The Curse of Clerk Street: What next for the Odeon?

Gordon Barr 15 April, 2010 9
The Curse of Clerk Street: What next for the Odeon?

With a cast of characters including councillors, architects, public bodies and an ex-James Bond, Gordon Barr and Gary Painter discovered that the plot surrounding the closure of Edinburgh’s former Odeon cinema remains as complicated as anything which once graced its screens.

It was a move once considered inconceivable when, in 2003, Odeon announced that their former flagship cinemas in Glasgow’s Renfield Street and Edinburgh’s Clerk Street had been sold.

Even though it had been a long time coming – by the time Odeon started building multiplex cinemas in Scotland, starting with Glasgow’s Quay complex in 1997, only a handful of the company’s older cinemas remained, all having been subdivided into multi-screen complexes, with varying degrees of architectural sensitivity – it still came as a shock to film fans around the globe.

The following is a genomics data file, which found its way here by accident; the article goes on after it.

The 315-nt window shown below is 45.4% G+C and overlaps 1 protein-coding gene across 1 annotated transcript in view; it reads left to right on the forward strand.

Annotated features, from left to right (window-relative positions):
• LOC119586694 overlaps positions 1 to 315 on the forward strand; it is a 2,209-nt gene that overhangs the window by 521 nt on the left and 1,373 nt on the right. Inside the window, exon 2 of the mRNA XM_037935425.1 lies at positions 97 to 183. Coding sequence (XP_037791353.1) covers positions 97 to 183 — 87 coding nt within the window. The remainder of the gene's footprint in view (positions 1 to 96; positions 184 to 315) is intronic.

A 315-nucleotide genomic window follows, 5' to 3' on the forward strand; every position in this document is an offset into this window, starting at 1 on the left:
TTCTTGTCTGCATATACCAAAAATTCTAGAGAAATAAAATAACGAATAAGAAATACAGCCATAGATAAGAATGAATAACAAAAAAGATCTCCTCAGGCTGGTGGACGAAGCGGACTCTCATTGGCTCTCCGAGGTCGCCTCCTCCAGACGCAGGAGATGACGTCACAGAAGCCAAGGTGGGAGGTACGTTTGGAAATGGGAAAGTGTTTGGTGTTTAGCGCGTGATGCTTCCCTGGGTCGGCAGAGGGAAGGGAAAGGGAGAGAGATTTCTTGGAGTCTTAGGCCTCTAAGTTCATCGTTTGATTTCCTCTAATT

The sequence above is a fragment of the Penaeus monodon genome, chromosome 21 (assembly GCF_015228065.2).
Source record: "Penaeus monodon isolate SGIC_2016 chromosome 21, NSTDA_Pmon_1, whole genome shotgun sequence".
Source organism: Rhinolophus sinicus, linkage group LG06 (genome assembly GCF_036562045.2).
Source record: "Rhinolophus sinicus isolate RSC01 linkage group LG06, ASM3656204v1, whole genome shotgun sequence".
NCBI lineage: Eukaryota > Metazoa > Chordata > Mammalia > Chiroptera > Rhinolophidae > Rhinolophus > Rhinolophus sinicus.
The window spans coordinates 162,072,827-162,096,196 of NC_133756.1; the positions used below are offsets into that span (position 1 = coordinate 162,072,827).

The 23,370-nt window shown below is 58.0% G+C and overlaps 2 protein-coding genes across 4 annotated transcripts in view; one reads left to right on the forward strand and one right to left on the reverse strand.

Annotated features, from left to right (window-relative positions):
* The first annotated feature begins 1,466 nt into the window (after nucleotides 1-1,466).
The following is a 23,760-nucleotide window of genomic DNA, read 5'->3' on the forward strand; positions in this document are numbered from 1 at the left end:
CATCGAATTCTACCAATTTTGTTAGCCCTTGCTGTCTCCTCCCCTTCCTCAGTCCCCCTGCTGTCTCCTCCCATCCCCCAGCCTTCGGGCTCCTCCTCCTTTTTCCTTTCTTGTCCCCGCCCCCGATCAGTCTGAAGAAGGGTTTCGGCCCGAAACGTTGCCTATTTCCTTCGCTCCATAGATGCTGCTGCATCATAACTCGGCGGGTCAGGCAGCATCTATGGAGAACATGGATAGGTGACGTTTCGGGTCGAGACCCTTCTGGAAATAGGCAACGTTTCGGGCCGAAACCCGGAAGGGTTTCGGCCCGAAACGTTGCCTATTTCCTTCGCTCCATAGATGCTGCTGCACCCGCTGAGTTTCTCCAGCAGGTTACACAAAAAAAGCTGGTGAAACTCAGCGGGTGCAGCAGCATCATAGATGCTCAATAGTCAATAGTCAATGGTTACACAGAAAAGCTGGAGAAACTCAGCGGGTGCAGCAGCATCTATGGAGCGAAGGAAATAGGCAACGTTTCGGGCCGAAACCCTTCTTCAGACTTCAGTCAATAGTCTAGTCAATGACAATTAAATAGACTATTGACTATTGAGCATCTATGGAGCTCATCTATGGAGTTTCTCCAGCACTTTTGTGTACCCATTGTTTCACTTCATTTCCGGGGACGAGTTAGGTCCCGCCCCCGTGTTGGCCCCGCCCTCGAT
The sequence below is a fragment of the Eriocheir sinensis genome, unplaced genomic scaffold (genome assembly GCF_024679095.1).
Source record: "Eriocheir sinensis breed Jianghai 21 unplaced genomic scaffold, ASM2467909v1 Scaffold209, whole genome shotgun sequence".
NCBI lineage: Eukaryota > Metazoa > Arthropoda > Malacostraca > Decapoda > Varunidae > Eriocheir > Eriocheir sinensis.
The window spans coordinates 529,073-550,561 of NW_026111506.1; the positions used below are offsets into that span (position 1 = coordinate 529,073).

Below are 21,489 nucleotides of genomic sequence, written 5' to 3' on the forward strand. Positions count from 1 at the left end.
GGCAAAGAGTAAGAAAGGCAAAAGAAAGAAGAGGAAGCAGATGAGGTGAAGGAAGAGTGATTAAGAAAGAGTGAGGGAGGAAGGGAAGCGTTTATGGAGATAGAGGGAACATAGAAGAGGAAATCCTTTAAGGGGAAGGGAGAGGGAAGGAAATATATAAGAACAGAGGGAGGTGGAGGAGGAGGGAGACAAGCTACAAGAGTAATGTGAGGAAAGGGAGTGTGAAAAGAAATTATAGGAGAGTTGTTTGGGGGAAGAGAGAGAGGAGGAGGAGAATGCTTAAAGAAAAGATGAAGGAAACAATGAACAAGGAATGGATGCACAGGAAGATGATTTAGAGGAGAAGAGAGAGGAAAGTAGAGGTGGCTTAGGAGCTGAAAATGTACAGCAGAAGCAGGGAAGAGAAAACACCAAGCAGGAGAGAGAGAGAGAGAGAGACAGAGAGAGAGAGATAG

Prior to closure as a cinema, the news of the impending final curtain at this site was enough to prod a myriad of Edinburgh celebrities into action, including actors Sean Connery and Ewen Bremner. Even now an online petition exists to try to resurrect the building to its former glory.

So where did it all go wrong?

From B-movies to B-listed

By the time World War II broke out, the name Odeon had become almost a generic term for a cinema, many of Scotland’s towns and cities featuring an Odeon as a prominent feature in the streetscape.

The Odeon cinema in Edinburgh’s Clerk Street was actually erected in 1930 for the Provincial Cinematograph Theatres (PCT) chain, although they had been taken over by Gaumont Cinemas by the time the cinema opened. Their house architect, WE Trent, supervised the design, with Edinburgh-based architect John Jerdan overseeing the work locally.